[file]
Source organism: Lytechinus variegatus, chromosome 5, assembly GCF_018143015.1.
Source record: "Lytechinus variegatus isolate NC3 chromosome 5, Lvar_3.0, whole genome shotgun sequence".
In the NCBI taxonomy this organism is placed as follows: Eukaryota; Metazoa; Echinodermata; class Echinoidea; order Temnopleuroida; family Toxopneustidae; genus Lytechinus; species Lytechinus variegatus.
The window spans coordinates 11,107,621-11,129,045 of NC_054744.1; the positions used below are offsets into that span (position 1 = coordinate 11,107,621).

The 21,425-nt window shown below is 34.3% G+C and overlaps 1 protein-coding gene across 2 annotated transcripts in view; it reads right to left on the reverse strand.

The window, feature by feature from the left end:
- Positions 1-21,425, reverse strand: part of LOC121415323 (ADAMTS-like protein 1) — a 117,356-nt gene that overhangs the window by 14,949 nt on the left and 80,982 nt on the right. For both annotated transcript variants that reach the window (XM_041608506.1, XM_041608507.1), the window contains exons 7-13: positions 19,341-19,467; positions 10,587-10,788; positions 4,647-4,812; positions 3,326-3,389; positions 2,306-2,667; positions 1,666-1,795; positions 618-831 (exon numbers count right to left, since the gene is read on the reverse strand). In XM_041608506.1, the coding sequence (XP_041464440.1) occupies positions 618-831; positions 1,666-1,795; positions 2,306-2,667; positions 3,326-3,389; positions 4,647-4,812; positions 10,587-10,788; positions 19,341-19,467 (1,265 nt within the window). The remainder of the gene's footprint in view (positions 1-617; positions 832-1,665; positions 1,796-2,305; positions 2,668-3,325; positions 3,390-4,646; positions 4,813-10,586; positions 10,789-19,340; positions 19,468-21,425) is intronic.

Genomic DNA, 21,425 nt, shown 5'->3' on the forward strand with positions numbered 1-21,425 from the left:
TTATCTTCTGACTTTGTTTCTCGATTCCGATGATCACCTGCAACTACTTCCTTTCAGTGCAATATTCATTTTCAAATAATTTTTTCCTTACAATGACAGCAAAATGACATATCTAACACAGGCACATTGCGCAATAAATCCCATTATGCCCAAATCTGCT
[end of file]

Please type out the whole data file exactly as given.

Source organism: Lytechinus variegatus, chromosome 5, assembly GCF_018143015.1.
Source record: "Lytechinus variegatus isolate NC3 chromosome 5, Lvar_3.0, whole genome shotgun sequence".
In the NCBI taxonomy this organism is placed as follows: Eukaryota; Metazoa; Echinodermata; class Echinoidea; order Temnopleuroida; family Toxopneustidae; genus Lytechinus; species Lytechinus variegatus.
The window spans coordinates 11,107,621-11,129,045 of NC_054744.1; the positions used below are offsets into that span (position 1 = coordinate 11,107,621).

The 21,425-nt window shown below is 34.3% G+C and overlaps 1 protein-coding gene across 2 annotated transcripts in view; it reads right to left on the reverse strand.

The window, feature by feature from the left end:
- Positions 1-21,425, reverse strand: part of LOC121415323 (ADAMTS-like protein 1) — a 117,356-nt gene that overhangs the window by 14,949 nt on the left and 80,982 nt on the right. For both annotated transcript variants that reach the window (XM_041608506.1, XM_041608507.1), the window contains exons 7-13: positions 19,341-19,467; positions 10,587-10,788; positions 4,647-4,812; positions 3,326-3,389; positions 2,306-2,667; positions 1,666-1,795; positions 618-831 (exon numbers count right to left, since the gene is read on the reverse strand). In XM_041608506.1, the coding sequence (XP_041464440.1) occupies positions 618-831; positions 1,666-1,795; positions 2,306-2,667; positions 3,326-3,389; positions 4,647-4,812; positions 10,587-10,788; positions 19,341-19,467 (1,265 nt within the window). The remainder of the gene's footprint in view (positions 1-617; positions 832-1,665; positions 1,796-2,305; positions 2,668-3,325; positions 3,390-4,646; positions 4,813-10,586; positions 10,789-19,340; positions 19,468-21,425) is intronic.

Genomic DNA, 21,425 nt, shown 5'->3' on the forward strand with positions numbered 1-21,425 from the left:
TTATCTTCTGACTTTGTTTCTCGATTCCGATGATCACCTGCAACTACTTCCTTTCAGTGCAATATTCATTTTCAAATAATTTTTTCCTTACAATGACAGCAAAATGACATATCTAACACAGGCACATTGCGCAATAAATCCCATTATGCCCAAATCTGCT